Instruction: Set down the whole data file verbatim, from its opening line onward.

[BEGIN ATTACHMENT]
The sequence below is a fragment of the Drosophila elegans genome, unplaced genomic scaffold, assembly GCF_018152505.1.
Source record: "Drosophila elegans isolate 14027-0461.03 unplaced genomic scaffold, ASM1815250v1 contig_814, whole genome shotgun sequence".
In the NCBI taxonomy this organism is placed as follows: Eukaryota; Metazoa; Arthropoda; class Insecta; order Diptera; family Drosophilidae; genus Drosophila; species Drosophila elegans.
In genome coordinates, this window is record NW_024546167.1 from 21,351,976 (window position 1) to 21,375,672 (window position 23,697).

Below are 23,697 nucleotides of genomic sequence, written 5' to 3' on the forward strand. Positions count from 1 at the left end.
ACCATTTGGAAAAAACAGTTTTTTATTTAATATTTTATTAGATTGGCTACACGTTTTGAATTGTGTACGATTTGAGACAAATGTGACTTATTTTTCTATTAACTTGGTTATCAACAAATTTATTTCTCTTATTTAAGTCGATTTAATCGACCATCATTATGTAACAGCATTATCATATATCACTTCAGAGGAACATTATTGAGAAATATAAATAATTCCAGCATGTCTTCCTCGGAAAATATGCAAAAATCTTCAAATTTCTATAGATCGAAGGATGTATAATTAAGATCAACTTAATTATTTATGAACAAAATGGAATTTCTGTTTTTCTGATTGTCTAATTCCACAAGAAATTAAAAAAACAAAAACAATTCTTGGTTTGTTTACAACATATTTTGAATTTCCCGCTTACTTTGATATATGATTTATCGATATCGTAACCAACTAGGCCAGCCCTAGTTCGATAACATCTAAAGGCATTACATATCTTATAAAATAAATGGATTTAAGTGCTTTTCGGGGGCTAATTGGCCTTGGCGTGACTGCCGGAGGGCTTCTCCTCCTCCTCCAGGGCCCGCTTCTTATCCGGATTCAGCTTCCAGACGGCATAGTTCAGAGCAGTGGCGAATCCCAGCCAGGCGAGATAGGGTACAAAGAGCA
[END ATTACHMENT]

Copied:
The sequence below is a fragment of the Drosophila elegans genome, unplaced genomic scaffold, assembly GCF_018152505.1.
Source record: "Drosophila elegans isolate 14027-0461.03 unplaced genomic scaffold, ASM1815250v1 contig_814, whole genome shotgun sequence".
In the NCBI taxonomy this organism is placed as follows: Eukaryota; Metazoa; Arthropoda; class Insecta; order Diptera; family Drosophilidae; genus Drosophila; species Drosophila elegans.
In genome coordinates, this window is record NW_024546167.1 from 21,351,976 (window position 1) to 21,375,672 (window position 23,697).

Below are 23,697 nucleotides of genomic sequence, written 5' to 3' on the forward strand. Positions count from 1 at the left end.
ACCATTTGGAAAAAACAGTTTTTTATTTAATATTTTATTAGATTGGCTACACGTTTTGAATTGTGTACGATTTGAGACAAATGTGACTTATTTTTCTATTAACTTGGTTATCAACAAATTTATTTCTCTTATTTAAGTCGATTTAATCGACCATCATTATGTAACAGCATTATCATATATCACTTCAGAGGAACATTATTGAGAAATATAAATAATTCCAGCATGTCTTCCTCGGAAAATATGCAAAAATCTTCAAATTTCTATAGATCGAAGGATGTATAATTAAGATCAACTTAATTATTTATGAACAAAATGGAATTTCTGTTTTTCTGATTGTCTAATTCCACAAGAAATTAAAAAAACAAAAACAATTCTTGGTTTGTTTACAACATATTTTGAATTTCCCGCTTACTTTGATATATGATTTATCGATATCGTAACCAACTAGGCCAGCCCTAGTTCGATAACATCTAAAGGCATTACATATCTTATAAAATAAATGGATTTAAGTGCTTTTCGGGGGCTAATTGGCCTTGGCGTGACTGCCGGAGGGCTTCTCCTCCTCCTCCAGGGCCCGCTTCTTATCCGGATTCAGCTTCCAGACGGCATAGTTCAGAGCAGTGGCGAATCCCAGCCAGGCGAGATAGGGTACAAAGAGCA